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What is Client Profiling and Why is it Necessary?

Published by AML360, 29 June 2018, 11am

Client profiling applies to your client, as well as the beneficial owner(s) and effective controller(s). By applying a profile across your client base, you can more readily identify your higher risk clients.

To establish a client profile, you first need to determine those characteristics that, if present, would increase ML/FT risk. The greater the presence of that characteristic, the greater the risk.

A client presents the highest risk to a business unwittingly facilitating money laundering. In other words if a client has no intent to use the products and services of your business to facilitate a financial crime, then the overall risk to ML FT occurring is significantly reduced.

The Act provides a conditional exemption to undertaking identity verification on existing clients, but this is only relevant to those clients falling into the category of the ‘standard’ due diligence level. Should any clients fall into the category of ‘enhanced’ due diligence, identity verification must be performed.

Descriptions of clients who must have enhanced due diligence applied, and therefore identity verification, include those that are (i) a trust (or another vehicle for holding personal assets), (ii) a client from a country that has insufficient AML CFT measures in place, (iii) a company with nominee shareholders or shares in bearer form and (iv) when the level of client risk dictates that enhanced due diligence should apply. In order to make determinations under the latter criteria, client risk profiling should have been carried out across all clients.

For clients that fall into the category of ‘standard’ due diligence, section 14(1)(c) provides a conditional exemption to carrying out identity verification on an existing client only after risk has been considered - "if, in relation to an existing customer, and according to the level of risk involved, ....”. Therefore if a client has higher risk characteristics, your business will need to perform identity verification to the standard level or enhanced level. What level is applied is determined on a risk based approach.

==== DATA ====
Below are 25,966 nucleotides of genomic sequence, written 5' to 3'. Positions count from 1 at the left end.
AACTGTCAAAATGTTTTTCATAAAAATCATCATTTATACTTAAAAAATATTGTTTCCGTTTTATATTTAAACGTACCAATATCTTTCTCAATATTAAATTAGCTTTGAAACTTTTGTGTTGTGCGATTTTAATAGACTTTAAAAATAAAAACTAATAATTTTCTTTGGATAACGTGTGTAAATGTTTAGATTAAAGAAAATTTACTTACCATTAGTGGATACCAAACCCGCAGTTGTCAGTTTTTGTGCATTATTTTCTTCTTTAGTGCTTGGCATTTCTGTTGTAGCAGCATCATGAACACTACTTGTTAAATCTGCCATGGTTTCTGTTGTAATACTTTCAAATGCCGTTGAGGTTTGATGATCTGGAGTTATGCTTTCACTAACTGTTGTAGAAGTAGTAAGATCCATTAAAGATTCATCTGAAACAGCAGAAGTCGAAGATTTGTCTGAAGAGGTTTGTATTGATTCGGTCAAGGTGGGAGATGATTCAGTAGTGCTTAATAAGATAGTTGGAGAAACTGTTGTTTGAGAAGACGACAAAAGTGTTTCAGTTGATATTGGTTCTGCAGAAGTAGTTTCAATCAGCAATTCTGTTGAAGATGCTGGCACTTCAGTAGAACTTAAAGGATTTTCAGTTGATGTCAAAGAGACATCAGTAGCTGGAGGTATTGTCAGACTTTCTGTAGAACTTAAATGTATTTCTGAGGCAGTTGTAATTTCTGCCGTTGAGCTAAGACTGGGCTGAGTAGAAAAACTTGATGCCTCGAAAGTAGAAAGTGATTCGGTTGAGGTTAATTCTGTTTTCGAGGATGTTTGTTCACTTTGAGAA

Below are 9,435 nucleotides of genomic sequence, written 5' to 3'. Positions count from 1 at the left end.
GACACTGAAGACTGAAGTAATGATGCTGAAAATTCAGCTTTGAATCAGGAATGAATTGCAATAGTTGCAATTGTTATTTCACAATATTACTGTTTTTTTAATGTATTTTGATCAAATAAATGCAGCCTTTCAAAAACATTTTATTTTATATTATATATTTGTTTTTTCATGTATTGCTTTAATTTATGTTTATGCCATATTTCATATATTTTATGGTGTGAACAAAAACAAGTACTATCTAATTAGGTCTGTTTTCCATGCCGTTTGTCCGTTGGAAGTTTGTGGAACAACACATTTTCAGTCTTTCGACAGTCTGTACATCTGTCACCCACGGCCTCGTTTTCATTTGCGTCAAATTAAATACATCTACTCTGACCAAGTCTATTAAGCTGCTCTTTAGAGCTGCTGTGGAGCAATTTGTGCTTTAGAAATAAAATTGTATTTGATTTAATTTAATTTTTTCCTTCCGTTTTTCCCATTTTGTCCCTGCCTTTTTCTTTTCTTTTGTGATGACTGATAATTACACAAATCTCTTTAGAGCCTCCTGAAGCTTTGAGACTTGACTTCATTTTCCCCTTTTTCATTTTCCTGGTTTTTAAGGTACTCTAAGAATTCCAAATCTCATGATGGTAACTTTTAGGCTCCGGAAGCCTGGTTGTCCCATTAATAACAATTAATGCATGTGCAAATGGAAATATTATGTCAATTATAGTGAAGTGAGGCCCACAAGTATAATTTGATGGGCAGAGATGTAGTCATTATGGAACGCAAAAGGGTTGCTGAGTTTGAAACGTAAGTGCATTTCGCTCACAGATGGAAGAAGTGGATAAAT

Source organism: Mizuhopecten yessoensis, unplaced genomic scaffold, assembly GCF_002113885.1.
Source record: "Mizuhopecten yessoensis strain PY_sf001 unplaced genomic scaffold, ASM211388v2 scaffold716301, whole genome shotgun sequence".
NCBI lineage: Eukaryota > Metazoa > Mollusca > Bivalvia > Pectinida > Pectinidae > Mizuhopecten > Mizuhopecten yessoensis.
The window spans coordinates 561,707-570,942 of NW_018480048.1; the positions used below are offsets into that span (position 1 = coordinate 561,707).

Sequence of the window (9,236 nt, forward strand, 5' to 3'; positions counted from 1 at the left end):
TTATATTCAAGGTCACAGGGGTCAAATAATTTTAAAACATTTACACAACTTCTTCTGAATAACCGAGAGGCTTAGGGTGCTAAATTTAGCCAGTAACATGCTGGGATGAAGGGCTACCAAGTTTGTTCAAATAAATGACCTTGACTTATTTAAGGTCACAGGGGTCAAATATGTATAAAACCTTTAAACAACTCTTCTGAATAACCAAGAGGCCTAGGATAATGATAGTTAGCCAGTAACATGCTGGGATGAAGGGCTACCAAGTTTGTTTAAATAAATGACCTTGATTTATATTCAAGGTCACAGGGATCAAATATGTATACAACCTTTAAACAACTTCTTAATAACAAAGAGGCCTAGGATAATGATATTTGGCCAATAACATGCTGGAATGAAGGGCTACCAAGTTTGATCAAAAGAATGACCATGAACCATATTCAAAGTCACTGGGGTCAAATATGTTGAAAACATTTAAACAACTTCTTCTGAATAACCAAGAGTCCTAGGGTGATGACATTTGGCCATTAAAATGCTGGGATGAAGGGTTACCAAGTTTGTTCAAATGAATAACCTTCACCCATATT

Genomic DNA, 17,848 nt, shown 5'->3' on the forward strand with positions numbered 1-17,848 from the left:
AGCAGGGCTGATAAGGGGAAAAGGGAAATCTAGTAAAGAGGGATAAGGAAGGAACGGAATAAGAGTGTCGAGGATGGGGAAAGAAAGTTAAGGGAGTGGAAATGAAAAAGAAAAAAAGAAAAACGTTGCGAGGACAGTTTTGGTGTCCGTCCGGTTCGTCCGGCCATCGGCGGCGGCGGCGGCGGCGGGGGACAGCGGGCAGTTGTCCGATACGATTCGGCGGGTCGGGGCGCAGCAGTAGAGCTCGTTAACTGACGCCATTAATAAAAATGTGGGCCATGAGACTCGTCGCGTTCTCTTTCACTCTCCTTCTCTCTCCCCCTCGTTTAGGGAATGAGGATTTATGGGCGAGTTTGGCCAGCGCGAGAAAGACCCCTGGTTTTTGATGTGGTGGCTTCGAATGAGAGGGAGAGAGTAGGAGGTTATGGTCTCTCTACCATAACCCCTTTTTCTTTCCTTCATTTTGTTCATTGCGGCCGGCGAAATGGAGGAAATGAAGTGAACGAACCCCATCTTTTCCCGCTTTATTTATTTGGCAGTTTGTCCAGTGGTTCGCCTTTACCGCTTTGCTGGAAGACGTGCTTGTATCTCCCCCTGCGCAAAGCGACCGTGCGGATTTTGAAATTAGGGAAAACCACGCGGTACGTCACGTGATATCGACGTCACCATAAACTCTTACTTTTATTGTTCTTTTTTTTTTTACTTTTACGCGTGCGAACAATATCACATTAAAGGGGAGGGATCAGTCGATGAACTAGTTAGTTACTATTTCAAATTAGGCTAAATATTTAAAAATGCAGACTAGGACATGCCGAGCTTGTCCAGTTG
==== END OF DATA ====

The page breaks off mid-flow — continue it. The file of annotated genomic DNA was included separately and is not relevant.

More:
When applying identity verification to a natural person, you are confirming the full name and date of birth of your client, as well as their residential address. Identity verification can be carried out on a face-to-face level where your client will present the original of a reliable and independent identity document, such as a passport or a combination of records such as a driver licence and a bank statement. You should take a copy of those documents either by photocopy or photograph image, noting on your business records that the original was sighted, the date it was sighted and by whom.

If it is not practical for you or your client to meet face-to-face, the client may obtain a certified copy of their identity and address verification then post those original certifications to your business.

A third option is to use electronic identity verification. This method will be at a higher cost but is the most convenient to yourself and to your client.

When setting out your methodology for identifying existing clients and the processes relied on for onboarding new clients, your programme must have regard to the Amended Identity Verification Code of Practice 2013 (the Code).

By complying with the Code, your business will be operating within the provisions of a ‘safe harbour’. If your business elects to opt out of the Code, you must inform your AML supervisor and you must adopt practices that are equally effective, otherwise you risk non-compliance.

Kerry Grass is an executive consultant for AML360 software. AML360 provides automated compliance solutions for small and medium sized businesses. Further information:


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